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“Core” by Stone Temple Pilots 31 years later

(Photo courtesy of: The Rolling Stone) “Stone Temple Pilots” are a very large name in grunge music.”

Alexia Moore
Connector Contributor 

Grunge music has always had me wrapped around its finger. Often thought of as ‘divorced dad rock,’ it has found its audience in a 21-year-old girl. Albums such as Dirt, Facelift, and Purple dominate my playlists, and I am often asked to not request songs at bars. If you’re not familiar with the genre it is known for its heavy guitar riffs, slow sound, and darky lyrical themes- it is not music to party to, which still has not deterred me from trying.

Last year I watched my favorite grunge album of all time turn 30, and now, encroaching on its 31st anniversary September 29th, Stone Temple Pilots debut album “Core” can be remembered as an album that introduced something to the sludgy Seattle grunge scene what it didn’t know it needed- a band from sunny San Diego, California. Weiland, the DeLeo brothers, and Kretz offered a fresh take on the genre to critic’s demise, and introduced a sexy, rhythmic, almost jazzy sound that was absent from the scene at the time. The late frontman Scott Weiland becomes a master of storytelling throughout the record with his pertinent lyrics, very often taken from his own life. It is no wonder that the album went 8x platinum.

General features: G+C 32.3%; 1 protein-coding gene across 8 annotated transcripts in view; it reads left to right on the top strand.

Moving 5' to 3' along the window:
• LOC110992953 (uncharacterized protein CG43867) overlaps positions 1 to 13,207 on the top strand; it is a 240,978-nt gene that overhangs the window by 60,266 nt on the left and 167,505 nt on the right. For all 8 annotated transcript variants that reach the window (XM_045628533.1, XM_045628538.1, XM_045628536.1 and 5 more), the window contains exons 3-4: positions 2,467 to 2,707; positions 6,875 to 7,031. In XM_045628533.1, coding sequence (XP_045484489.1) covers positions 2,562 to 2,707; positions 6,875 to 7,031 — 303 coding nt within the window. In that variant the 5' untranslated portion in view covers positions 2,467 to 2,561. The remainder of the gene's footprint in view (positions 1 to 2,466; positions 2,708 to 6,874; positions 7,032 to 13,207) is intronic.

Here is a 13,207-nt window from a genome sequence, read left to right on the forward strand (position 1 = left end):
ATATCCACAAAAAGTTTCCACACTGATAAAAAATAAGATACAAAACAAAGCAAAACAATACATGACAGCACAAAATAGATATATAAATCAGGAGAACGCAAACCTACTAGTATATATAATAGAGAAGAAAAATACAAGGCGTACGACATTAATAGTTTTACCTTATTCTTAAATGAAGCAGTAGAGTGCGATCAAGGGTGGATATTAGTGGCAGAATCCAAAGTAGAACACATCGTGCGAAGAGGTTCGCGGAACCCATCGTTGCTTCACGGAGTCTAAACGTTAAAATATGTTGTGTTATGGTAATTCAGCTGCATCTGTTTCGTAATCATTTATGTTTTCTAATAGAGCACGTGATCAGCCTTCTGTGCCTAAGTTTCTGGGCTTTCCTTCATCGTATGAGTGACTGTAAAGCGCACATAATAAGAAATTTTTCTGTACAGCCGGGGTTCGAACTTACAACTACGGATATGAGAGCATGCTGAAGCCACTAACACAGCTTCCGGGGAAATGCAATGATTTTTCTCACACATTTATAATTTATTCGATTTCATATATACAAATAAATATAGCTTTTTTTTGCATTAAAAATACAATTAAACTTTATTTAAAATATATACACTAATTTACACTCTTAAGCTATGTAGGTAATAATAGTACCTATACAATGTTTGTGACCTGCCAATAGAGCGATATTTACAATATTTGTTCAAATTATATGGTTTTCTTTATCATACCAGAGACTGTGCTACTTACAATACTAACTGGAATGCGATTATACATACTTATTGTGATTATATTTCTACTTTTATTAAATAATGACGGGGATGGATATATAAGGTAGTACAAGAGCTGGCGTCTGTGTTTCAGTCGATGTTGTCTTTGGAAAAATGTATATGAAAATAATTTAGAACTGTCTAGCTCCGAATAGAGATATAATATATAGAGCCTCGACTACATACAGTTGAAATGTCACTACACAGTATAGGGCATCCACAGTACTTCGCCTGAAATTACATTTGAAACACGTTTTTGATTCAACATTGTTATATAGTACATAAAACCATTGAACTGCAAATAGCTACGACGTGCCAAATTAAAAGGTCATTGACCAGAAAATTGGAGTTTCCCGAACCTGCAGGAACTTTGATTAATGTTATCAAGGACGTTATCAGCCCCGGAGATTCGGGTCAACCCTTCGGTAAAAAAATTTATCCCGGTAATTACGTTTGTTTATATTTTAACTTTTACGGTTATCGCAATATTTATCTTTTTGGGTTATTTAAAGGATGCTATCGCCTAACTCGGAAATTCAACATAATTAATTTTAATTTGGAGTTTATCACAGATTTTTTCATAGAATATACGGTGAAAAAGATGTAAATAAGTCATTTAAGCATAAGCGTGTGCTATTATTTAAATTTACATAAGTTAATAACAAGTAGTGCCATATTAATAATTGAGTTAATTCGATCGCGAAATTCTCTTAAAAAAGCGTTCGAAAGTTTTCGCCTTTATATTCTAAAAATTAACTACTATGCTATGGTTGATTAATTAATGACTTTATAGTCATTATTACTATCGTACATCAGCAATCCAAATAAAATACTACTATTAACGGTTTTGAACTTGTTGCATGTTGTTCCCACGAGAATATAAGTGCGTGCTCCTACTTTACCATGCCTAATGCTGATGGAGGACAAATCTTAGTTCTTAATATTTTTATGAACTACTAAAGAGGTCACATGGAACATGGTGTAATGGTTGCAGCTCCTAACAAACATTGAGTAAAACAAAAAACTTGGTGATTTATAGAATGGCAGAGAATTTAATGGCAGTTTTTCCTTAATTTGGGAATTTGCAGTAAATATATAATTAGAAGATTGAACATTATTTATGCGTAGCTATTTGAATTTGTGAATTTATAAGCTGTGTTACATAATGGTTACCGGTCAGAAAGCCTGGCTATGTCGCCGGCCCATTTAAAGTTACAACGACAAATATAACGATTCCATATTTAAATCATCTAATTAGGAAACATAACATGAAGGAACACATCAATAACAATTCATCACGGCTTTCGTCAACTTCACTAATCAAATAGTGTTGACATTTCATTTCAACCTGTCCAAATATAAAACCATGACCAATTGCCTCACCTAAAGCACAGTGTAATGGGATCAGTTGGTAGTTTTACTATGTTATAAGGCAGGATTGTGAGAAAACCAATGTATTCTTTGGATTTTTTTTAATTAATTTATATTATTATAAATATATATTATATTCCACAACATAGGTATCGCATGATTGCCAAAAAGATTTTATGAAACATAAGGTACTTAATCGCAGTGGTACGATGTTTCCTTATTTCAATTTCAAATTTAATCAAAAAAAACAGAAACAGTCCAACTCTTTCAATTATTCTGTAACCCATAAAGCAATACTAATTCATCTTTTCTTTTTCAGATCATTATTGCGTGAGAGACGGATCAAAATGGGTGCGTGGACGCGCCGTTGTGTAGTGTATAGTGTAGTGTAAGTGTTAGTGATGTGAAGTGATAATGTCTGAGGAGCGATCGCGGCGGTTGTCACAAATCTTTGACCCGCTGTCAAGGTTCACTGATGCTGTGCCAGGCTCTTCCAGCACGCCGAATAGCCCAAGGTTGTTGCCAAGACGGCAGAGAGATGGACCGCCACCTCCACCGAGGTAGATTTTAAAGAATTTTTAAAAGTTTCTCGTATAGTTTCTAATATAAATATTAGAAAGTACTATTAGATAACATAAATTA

With staple radio songs like “Plush” and “Creep” the band explores themes of heartbreak, aging, and substance use with guitar riffs that encapsulate the listener within seconds of the song. Their country influence shines through on “Where the River Goes”, the closing track that clocks in at 8 minutes 30 seconds, there is energy throughout the record that the band couldn’t replicate in their subsequent albums. Today “Core” feels more relevant than ever. Track two, “Sex Type Thing” explores pro-feminist themes from the perspective of the ‘macho man’, which sparked its own controversy when it was first released.

My favorite track on the album was released in 2017 following the 25th anniversary. “Only Dying” recorded in 1992, was originally meant for the film “The Crow”, but after the death of Brandon Lee while filming, the band decided against its release for the movie. The song is raw, unfinished, and if you listen close enough, you get a good idea of what the band was trying to accomplish. There was never another recorded version, the song was left in its demo stage and not touched again. To me, there is some merit in that, and I take it for what it is, not what it could have been. Other notable tracks on the album include “Wicked Garden” detailing the loss of innocence, and “Crackerman” a song that was titled after a homeless man that Weiland befriended.

The song alludes to substance abuse and the idea of being completely lost. The themes in the album are heavy- but the greater picture is that all the tracks on this record explore the deepest and most uncomfortable emotions that we feel. When I listen to the album, I must confront myself, and each playthrough I learn something different. 31 years later, “Core” still proves to be one of the best feats the band ever accomplished, as well as a staple in 90s grunge.

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